Higher fasting glucose and lower fibrinogen levels were found to be potential risk factors for carotid intima media thickness (IMT) progression, while large waist circumference and nonuse of hydroxychloroquine were observed to be associated with increased plaque progression over a period of 5 years in women with systemic lupus erythematosus (SLE), according to study results published in Lupus, Science and Medicine.

Previous studies have shown that SLE is associated with increased subclinical atherosclerosis, including increased carotid IMT and carotid atherosclerotic plaque.

The objective of the current study was to determine the occurrence and potential risk factors for progression of carotid IMT and plaque in patients with SLE during a 5-year follow-up.


Continue Reading

The study included adult women from the Chicago Lupus Database with a diagnosis of SLE enrolled in the Study of Lupus Vascular and Bone Long-Term Endpoints (SOLVABLE). B-mode ultrasound was used to measure carotid IMT and plaque at baseline and at the 5-year follow-up.

The study sample included 149 women (mean age, 43.2 years) with SLE and 126 control participants (mean age, 46.6 years) who were followed-up for 5.35 and 5.62 years, respectively.

Mean IMT change per year was 0.008±0.015 mm among women with SLE, and 0.005±0.019 mm among healthy control participants (P =.24). Any increase in IMT at follow-up was recorded for 72.5% of patients and 66.7% of control participants (P =.36). Risk for plaque progression over time was 2-fold increased among women with SLE compared with control participants (31.5% vs 15%; relative risk, 2.09; 95% CI, 1.30-3.37).

Among patients with SLE, increased baseline fasting glucose levels (β=0.5475; 95% CI, 0.1825-0.9124) and lower fibrinogen levels (β=-0.0634; 95% CI, -0.1196 to -0.0072) were associated with progression of carotid IMT; a greater waist circumference was associated with plaque progression.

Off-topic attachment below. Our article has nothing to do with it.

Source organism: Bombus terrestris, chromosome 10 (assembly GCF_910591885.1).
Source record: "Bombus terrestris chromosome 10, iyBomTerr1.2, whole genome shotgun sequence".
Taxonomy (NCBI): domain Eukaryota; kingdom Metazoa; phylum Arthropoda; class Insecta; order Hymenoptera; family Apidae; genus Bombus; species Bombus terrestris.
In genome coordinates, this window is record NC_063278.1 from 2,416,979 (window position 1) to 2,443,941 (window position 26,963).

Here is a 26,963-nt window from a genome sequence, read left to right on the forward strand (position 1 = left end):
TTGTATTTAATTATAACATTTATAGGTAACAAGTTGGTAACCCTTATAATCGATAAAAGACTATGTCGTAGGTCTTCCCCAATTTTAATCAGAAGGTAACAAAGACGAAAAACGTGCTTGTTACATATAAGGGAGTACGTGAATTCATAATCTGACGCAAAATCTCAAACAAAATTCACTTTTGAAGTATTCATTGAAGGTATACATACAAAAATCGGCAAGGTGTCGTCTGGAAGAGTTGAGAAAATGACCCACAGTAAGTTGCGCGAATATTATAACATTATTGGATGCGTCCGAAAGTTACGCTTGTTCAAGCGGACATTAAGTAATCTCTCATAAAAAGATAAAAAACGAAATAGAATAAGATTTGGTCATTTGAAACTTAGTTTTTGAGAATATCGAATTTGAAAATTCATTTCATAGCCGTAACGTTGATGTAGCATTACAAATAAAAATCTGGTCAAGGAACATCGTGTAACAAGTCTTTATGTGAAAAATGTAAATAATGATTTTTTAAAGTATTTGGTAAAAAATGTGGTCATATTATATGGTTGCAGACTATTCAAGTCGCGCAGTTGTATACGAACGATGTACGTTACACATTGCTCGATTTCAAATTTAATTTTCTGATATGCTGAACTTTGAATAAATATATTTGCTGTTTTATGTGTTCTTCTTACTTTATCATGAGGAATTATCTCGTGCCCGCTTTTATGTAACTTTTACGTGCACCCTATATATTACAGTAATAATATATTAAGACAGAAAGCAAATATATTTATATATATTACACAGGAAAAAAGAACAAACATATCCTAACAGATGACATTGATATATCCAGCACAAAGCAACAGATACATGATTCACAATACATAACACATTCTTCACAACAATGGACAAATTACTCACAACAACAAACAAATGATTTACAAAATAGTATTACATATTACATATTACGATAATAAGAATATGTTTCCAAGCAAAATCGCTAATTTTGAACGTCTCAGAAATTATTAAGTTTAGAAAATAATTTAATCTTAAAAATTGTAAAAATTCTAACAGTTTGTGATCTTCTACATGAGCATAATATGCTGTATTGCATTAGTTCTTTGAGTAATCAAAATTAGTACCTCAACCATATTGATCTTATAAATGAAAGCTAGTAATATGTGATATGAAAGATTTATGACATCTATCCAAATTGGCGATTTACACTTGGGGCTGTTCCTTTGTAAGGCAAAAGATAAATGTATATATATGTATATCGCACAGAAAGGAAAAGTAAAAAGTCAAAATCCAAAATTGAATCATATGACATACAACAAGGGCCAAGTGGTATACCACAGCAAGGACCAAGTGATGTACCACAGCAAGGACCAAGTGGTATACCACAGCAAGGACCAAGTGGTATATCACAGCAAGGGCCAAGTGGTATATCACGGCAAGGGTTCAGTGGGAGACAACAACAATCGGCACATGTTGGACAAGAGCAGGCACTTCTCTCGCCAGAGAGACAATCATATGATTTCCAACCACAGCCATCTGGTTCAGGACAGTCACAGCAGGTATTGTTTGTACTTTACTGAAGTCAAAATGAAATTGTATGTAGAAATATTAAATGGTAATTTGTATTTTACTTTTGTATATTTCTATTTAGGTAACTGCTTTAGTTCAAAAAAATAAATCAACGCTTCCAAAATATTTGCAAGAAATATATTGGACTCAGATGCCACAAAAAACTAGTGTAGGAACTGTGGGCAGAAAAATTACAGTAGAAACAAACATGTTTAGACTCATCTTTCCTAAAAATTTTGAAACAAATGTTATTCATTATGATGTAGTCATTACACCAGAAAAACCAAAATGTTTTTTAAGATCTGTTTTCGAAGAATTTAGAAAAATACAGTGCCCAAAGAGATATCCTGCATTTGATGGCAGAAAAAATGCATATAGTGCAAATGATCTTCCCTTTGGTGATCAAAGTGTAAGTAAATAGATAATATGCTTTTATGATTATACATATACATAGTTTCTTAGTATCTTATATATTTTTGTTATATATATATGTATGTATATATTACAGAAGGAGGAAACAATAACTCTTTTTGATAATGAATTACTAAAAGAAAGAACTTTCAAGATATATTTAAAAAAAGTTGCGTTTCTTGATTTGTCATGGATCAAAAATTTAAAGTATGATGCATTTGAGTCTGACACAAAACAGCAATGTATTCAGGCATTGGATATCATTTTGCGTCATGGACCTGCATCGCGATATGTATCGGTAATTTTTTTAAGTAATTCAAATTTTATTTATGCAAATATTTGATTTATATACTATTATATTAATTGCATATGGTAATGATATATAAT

In multivariate models, greater waist circumference (odds ratio [OR], 1.62; 95% CI, 1.07-2.45) and nonuse of hydroxychloroquine (OR, 0.38; 95% CI, 0.16-0.90) were associated with increased plaque progression.

In the combined analysis of patients and control participants, there was no significant association between the diagnosis of SLE and progression of carotid IMT. However, women with SLE were at an increased risk for plaque progression compared with control participants (adjusted OR, 2.93; 95% CI, 1.49-5.74).

The study had several limitations, including the small sample size, potential limited follow-up time to identify distinct changes in IMT or plaque, potential alterations and fluctuation of risk factors over time, and the limitations associated with B-mode 2-dimensional ultrasound compared with 3-dimensional imaging.

“While better screening for these risk factors and earlier implementation of lifestyle modifications are essential, future research is needed to examine the longitudinal efficacy and safety of interventions including [hydroxychloroquine] use in alleviating metabolic syndrome and the progression of atherosclerosis in patients with SLE,” the researchers concluded.

Reference

Lertratanakul A, Sun J, Wu PW, et al. Risk factors for changes in carotid intima media thickness and plaque over 5 years in women with systemic lupus erythematosus. Lupus Sci Med. Published online December 8, 2021. doi:10.1136/lupus-2021-000548

This article originally appeared on Rheumatology Advisor